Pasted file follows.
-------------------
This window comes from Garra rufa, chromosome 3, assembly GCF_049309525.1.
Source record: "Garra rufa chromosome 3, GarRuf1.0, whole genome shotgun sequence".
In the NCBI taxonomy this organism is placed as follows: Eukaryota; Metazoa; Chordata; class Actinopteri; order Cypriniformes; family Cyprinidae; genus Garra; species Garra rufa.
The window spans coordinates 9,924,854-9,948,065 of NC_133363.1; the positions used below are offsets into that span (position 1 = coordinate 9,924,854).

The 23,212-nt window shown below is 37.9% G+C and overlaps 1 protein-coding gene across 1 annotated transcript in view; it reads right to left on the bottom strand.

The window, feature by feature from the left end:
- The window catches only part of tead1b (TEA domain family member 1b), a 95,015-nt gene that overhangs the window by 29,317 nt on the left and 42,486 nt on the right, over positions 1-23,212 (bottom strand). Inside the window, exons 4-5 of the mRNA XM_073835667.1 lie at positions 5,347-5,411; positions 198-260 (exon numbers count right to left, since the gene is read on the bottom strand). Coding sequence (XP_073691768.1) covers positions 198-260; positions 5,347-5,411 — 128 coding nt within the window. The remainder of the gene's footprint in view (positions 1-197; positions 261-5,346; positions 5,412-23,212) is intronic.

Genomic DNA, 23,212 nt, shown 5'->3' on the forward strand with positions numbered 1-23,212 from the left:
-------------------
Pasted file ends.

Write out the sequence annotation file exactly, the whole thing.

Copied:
This window comes from Garra rufa, chromosome 3, assembly GCF_049309525.1.
Source record: "Garra rufa chromosome 3, GarRuf1.0, whole genome shotgun sequence".
In the NCBI taxonomy this organism is placed as follows: Eukaryota; Metazoa; Chordata; class Actinopteri; order Cypriniformes; family Cyprinidae; genus Garra; species Garra rufa.
The window spans coordinates 9,924,854-9,948,065 of NC_133363.1; the positions used below are offsets into that span (position 1 = coordinate 9,924,854).

The 23,212-nt window shown below is 37.9% G+C and overlaps 1 protein-coding gene across 1 annotated transcript in view; it reads right to left on the bottom strand.

The window, feature by feature from the left end:
- The window catches only part of tead1b (TEA domain family member 1b), a 95,015-nt gene that overhangs the window by 29,317 nt on the left and 42,486 nt on the right, over positions 1-23,212 (bottom strand). Inside the window, exons 4-5 of the mRNA XM_073835667.1 lie at positions 5,347-5,411; positions 198-260 (exon numbers count right to left, since the gene is read on the bottom strand). Coding sequence (XP_073691768.1) covers positions 198-260; positions 5,347-5,411 — 128 coding nt within the window. The remainder of the gene's footprint in view (positions 1-197; positions 261-5,346; positions 5,412-23,212) is intronic.

Genomic DNA, 23,212 nt, shown 5'->3' on the forward strand with positions numbered 1-23,212 from the left: